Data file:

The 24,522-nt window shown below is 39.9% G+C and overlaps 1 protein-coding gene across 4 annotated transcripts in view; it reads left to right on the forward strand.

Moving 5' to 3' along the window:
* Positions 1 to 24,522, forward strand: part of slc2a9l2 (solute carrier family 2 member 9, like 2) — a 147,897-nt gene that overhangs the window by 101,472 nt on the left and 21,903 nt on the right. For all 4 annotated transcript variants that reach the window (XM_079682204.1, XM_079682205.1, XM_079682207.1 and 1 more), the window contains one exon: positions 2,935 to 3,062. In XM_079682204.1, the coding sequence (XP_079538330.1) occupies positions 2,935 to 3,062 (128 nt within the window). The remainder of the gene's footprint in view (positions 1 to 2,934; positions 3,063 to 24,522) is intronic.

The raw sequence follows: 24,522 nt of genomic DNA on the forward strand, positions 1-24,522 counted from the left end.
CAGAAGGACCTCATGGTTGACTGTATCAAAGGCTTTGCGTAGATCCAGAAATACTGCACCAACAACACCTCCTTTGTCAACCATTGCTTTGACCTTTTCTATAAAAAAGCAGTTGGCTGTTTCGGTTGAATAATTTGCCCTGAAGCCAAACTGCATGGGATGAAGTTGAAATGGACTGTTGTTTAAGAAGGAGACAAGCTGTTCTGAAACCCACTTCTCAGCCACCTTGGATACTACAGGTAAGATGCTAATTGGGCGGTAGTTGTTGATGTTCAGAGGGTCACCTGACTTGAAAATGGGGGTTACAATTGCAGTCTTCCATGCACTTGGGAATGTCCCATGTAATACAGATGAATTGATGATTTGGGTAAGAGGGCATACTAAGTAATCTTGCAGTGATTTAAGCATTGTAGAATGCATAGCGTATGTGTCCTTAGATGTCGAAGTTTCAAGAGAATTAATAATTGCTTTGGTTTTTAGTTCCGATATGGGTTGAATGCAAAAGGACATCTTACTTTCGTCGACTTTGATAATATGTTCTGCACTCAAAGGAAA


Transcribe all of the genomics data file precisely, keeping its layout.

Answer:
The 24,522-nt window shown below is 39.9% G+C and overlaps 1 protein-coding gene across 4 annotated transcripts in view; it reads left to right on the forward strand.

Moving 5' to 3' along the window:
* Positions 1 to 24,522, forward strand: part of slc2a9l2 (solute carrier family 2 member 9, like 2) — a 147,897-nt gene that overhangs the window by 101,472 nt on the left and 21,903 nt on the right. For all 4 annotated transcript variants that reach the window (XM_079682204.1, XM_079682205.1, XM_079682207.1 and 1 more), the window contains one exon: positions 2,935 to 3,062. In XM_079682204.1, the coding sequence (XP_079538330.1) occupies positions 2,935 to 3,062 (128 nt within the window). The remainder of the gene's footprint in view (positions 1 to 2,934; positions 3,063 to 24,522) is intronic.

The raw sequence follows: 24,522 nt of genomic DNA on the forward strand, positions 1-24,522 counted from the left end.
CAGAAGGACCTCATGGTTGACTGTATCAAAGGCTTTGCGTAGATCCAGAAATACTGCACCAACAACACCTCCTTTGTCAACCATTGCTTTGACCTTTTCTATAAAAAAGCAGTTGGCTGTTTCGGTTGAATAATTTGCCCTGAAGCCAAACTGCATGGGATGAAGTTGAAATGGACTGTTGTTTAAGAAGGAGACAAGCTGTTCTGAAACCCACTTCTCAGCCACCTTGGATACTACAGGTAAGATGCTAATTGGGCGGTAGTTGTTGATGTTCAGAGGGTCACCTGACTTGAAAATGGGGGTTACAATTGCAGTCTTCCATGCACTTGGGAATGTCCCATGTAATACAGATGAATTGATGATTTGGGTAAGAGGGCATACTAAGTAATCTTGCAGTGATTTAAGCATTGTAGAATGCATAGCGTATGTGTCCTTAGATGTCGAAGTTTCAAGAGAATTAATAATTGCTTTGGTTTTTAGTTCCGATATGGGTTGAATGCAAAAGGACATCTTACTTTCGTCGACTTTGATAATATGTTCTGCACTCAAAGGAAA